The Jabra Enhance Plus Is Finally Here, And Feedback Is Mixed

03/10/2022 | Hearing Aids, Industry News, Patient Resources, Technology

Only two big brands have entered the hearing device market since Biden’s announcement last year calling for low-cost hearing devices to be made available directly to consumers – Bose and their SoundControl device, and now Jabra and their Enhance Plus device.

As one of the certified Jabra Enhance centers in the US, we are delighted to see that the Jabra Enhance Plus is finally available, and we hope it will entice the 22 million US adults who have yet to treat their hearing loss to do so.

Jabra’s Enhance Plus is labelled as a 3-in-1 earbud and is also classified as a self-fit hearing aid approved by the FDA. These will be available to buy over-the-counter once the regulations around OTC devices come into effect.

With expert information for our patients always being a top priority, we just finished up our 10-day pilot with six participants wearing these and giving feedback. (One of them was our Hear for the Holidays winner!) Below is our summary.

The degree and type of hearing loss was unique to each participant.

Who is the Enhance Plus for, and where are people most likely to benefit from using it?

The Jabra Enhance Plus is best for people with slight to mild hearing losses who struggle in one or two listening situations but are not ready for “real” prescription hearing aids.

These individuals currently need to be iPhone users or be open to using an iPhone, iPod Touch, or iPad, as Android has not yet developed an Android app to be compatible with the Jabra Enhance Plus.

There are people who want better hearing but aren’t sure they are ready for hearing aids. That readiness could be emotional, it could be financial, it could be based on perception of disability.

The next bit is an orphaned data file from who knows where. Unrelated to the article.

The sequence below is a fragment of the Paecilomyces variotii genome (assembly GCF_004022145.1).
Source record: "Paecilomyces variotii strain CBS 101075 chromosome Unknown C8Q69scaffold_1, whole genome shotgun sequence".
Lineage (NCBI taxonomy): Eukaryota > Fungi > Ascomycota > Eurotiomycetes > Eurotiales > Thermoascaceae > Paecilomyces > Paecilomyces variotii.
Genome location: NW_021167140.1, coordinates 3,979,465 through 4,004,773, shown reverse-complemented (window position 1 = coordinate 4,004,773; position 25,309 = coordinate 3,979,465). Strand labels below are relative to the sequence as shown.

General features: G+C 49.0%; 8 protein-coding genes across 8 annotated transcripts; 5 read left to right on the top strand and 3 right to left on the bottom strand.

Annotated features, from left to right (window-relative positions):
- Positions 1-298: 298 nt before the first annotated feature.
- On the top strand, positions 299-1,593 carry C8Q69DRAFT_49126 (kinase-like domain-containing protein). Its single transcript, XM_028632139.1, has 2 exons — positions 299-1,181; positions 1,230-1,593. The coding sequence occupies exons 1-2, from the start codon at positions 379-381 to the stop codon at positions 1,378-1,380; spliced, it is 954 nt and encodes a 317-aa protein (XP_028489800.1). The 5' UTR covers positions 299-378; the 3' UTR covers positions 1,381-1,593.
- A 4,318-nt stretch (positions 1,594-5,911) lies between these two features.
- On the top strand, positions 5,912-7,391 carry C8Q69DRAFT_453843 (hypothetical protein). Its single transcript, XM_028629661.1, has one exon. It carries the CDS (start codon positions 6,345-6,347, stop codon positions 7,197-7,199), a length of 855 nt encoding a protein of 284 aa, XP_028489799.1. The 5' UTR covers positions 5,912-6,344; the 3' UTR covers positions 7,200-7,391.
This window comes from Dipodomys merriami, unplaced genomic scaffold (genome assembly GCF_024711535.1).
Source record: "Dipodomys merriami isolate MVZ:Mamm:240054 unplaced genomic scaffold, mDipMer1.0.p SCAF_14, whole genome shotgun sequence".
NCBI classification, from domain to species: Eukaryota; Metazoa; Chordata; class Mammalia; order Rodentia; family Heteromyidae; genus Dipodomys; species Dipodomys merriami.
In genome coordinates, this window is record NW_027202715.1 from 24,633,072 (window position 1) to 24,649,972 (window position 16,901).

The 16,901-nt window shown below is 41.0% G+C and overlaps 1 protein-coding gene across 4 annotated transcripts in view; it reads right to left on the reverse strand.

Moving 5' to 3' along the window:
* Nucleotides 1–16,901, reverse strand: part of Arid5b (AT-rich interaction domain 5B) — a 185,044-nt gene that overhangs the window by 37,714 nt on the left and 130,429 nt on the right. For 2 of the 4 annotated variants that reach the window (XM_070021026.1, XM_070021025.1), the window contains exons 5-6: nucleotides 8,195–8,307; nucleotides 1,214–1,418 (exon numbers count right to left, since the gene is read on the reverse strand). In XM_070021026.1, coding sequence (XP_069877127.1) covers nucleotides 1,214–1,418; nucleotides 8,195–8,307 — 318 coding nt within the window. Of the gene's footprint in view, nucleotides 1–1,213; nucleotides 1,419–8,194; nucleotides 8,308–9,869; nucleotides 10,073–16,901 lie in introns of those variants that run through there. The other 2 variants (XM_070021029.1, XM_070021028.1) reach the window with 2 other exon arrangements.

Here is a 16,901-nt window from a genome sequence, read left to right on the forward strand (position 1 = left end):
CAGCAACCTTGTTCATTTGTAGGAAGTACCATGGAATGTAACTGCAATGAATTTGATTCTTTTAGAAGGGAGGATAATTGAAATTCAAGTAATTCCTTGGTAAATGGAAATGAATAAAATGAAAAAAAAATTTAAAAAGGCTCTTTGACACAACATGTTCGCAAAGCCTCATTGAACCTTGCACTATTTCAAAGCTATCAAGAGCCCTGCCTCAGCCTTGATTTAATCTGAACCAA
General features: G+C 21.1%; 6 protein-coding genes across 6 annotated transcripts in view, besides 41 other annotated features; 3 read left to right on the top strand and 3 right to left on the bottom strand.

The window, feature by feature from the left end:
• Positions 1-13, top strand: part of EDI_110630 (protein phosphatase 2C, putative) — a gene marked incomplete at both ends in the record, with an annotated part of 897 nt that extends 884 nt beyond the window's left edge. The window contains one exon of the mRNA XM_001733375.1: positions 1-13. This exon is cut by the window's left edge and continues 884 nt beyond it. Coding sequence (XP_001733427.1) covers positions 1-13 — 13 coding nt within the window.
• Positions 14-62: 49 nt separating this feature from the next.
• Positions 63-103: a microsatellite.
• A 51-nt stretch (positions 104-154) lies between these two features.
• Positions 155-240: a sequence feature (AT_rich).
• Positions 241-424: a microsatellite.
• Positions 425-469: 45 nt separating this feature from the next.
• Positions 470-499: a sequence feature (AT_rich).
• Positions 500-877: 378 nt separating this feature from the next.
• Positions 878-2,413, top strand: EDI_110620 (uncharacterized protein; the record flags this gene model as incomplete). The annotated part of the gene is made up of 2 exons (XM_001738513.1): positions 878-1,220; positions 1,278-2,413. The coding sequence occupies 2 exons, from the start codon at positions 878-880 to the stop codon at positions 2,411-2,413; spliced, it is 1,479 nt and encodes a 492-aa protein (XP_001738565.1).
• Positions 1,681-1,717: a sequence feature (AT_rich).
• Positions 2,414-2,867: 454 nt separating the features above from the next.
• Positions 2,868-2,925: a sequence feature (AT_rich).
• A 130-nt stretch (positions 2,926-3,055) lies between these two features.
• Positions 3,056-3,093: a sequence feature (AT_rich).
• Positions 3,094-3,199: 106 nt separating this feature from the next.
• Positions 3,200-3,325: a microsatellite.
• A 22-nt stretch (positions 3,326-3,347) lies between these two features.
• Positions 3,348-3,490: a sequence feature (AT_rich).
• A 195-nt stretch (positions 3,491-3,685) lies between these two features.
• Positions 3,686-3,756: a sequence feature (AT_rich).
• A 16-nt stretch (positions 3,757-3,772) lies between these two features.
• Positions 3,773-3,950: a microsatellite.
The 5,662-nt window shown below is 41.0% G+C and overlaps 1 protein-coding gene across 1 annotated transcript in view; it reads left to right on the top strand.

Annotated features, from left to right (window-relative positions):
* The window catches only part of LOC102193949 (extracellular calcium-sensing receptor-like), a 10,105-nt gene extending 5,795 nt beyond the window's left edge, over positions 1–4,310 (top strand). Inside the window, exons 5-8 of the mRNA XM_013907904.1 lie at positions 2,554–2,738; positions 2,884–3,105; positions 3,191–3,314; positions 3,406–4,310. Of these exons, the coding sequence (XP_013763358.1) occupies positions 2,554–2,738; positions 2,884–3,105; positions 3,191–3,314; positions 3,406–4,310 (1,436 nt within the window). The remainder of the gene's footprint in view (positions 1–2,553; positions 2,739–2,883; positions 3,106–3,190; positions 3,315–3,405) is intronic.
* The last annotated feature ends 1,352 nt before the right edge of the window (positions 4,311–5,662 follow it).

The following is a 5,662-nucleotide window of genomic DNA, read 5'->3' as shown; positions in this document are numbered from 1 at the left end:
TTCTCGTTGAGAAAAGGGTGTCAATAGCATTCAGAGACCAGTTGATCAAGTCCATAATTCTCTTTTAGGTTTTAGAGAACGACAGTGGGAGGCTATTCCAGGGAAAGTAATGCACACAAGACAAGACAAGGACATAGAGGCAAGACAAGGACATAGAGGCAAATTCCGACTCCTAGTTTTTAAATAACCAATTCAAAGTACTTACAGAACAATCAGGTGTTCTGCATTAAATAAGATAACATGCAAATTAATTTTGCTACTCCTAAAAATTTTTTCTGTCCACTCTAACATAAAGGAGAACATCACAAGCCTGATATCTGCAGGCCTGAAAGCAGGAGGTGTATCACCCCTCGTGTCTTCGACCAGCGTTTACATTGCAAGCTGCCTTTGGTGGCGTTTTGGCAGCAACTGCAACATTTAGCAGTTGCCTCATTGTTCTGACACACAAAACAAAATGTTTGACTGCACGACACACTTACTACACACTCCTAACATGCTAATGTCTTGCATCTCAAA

It is not uncommon for someone to say, “My hearing isn’t bad enough for hearing aids,” yet it is bad enough to create some pain points for them. Something like the Jabra Enhance Plus may be just what they are looking for to give them an edge when they struggle to hear during conversations.

The reason for choosing Jabra Enhance Plus devices depends on the person. All six of our pilot program participants had a different situation they liked to use their Jabra devices in.

For one person, it was while watching TV; for another, it was streaming audiobooks or phone calls; for one, it was when she was talking with friends in a small group; and for another, it was while talking with her husband at home.

What is “self-fitting,” and what do the Jabra hearing devices not include?

Self-fitting means that the device can be fit without the assistance of an audiologist or hearing care professional – although they can currently only be purchased through a certified Jabra Enhance Plus center, such as our own.

The Jabra Enhance Plus uses Bayesian pure tone audiometry to personalize the device to the person’s hearing loss by using NAL-NL1 prescriptive target.

Programming – The Jabra Enhance Plus is programmed through a test you take on your phone while wearing the devices. The test identifies the frequency of the hearing loss to help provide the correct settings for the user.

Another tidbit that we learned during our pilot project is that out of the six people we fit, we found:

Comfort – Use time will be much shorter. They are not as physically comfortable to wear compared to prescription hearing aids. One participant, Donna, noticed that her ears would get a little sore after wearing them for 10 to 12 hours, and she thought maybe a smaller prescription hearing aid would be better for her long term. Since the Enhance Plus is only designed for situational use, I agree a prescription device may suit Donna’s needs more.